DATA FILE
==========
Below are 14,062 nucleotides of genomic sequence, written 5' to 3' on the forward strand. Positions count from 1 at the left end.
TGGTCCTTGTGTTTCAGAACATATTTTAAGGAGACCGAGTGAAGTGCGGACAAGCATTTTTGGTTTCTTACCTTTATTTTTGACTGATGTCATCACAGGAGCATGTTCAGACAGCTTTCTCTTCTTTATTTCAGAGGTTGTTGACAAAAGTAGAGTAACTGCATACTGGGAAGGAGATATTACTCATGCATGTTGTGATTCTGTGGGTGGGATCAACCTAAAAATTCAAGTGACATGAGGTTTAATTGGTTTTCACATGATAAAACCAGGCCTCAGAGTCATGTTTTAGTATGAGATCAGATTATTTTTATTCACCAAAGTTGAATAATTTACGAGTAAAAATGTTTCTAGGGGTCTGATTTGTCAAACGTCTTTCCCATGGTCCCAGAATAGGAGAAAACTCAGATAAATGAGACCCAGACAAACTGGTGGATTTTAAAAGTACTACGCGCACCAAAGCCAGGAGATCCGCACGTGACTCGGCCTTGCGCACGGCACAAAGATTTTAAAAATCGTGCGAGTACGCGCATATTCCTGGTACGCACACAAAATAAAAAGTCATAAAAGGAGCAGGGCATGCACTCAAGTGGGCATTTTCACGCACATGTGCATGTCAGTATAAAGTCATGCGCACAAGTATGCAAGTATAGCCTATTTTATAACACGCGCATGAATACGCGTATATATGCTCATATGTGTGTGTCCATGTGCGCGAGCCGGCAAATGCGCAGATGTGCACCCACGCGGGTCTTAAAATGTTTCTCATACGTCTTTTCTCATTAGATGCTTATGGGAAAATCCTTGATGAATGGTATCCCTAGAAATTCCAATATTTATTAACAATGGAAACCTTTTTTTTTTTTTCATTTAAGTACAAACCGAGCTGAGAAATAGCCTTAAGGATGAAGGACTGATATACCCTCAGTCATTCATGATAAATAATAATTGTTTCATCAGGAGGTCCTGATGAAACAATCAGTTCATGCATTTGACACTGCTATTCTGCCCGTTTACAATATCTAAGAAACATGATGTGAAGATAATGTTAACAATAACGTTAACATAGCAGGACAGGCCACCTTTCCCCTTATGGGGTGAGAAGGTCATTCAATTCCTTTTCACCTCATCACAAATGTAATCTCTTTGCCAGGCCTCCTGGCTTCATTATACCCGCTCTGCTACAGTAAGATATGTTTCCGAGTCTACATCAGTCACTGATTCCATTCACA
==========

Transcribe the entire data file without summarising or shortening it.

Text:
Below are 14,062 nucleotides of genomic sequence, written 5' to 3' on the forward strand. Positions count from 1 at the left end.
TGGTCCTTGTGTTTCAGAACATATTTTAAGGAGACCGAGTGAAGTGCGGACAAGCATTTTTGGTTTCTTACCTTTATTTTTGACTGATGTCATCACAGGAGCATGTTCAGACAGCTTTCTCTTCTTTATTTCAGAGGTTGTTGACAAAAGTAGAGTAACTGCATACTGGGAAGGAGATATTACTCATGCATGTTGTGATTCTGTGGGTGGGATCAACCTAAAAATTCAAGTGACATGAGGTTTAATTGGTTTTCACATGATAAAACCAGGCCTCAGAGTCATGTTTTAGTATGAGATCAGATTATTTTTATTCACCAAAGTTGAATAATTTACGAGTAAAAATGTTTCTAGGGGTCTGATTTGTCAAACGTCTTTCCCATGGTCCCAGAATAGGAGAAAACTCAGATAAATGAGACCCAGACAAACTGGTGGATTTTAAAAGTACTACGCGCACCAAAGCCAGGAGATCCGCACGTGACTCGGCCTTGCGCACGGCACAAAGATTTTAAAAATCGTGCGAGTACGCGCATATTCCTGGTACGCACACAAAATAAAAAGTCATAAAAGGAGCAGGGCATGCACTCAAGTGGGCATTTTCACGCACATGTGCATGTCAGTATAAAGTCATGCGCACAAGTATGCAAGTATAGCCTATTTTATAACACGCGCATGAATACGCGTATATATGCTCATATGTGTGTGTCCATGTGCGCGAGCCGGCAAATGCGCAGATGTGCACCCACGCGGGTCTTAAAATGTTTCTCATACGTCTTTTCTCATTAGATGCTTATGGGAAAATCCTTGATGAATGGTATCCCTAGAAATTCCAATATTTATTAACAATGGAAACCTTTTTTTTTTTTTCATTTAAGTACAAACCGAGCTGAGAAATAGCCTTAAGGATGAAGGACTGATATACCCTCAGTCATTCATGATAAATAATAATTGTTTCATCAGGAGGTCCTGATGAAACAATCAGTTCATGCATTTGACACTGCTATTCTGCCCGTTTACAATATCTAAGAAACATGATGTGAAGATAATGTTAACAATAACGTTAACATAGCAGGACAGGCCACCTTTCCCCTTATGGGGTGAGAAGGTCATTCAATTCCTTTTCACCTCATCACAAATGTAATCTCTTTGCCAGGCCTCCTGGCTTCATTATACCCGCTCTGCTACAGTAAGATATGTTTCCGAGTCTACATCAGTCACTGATTCCATTCACA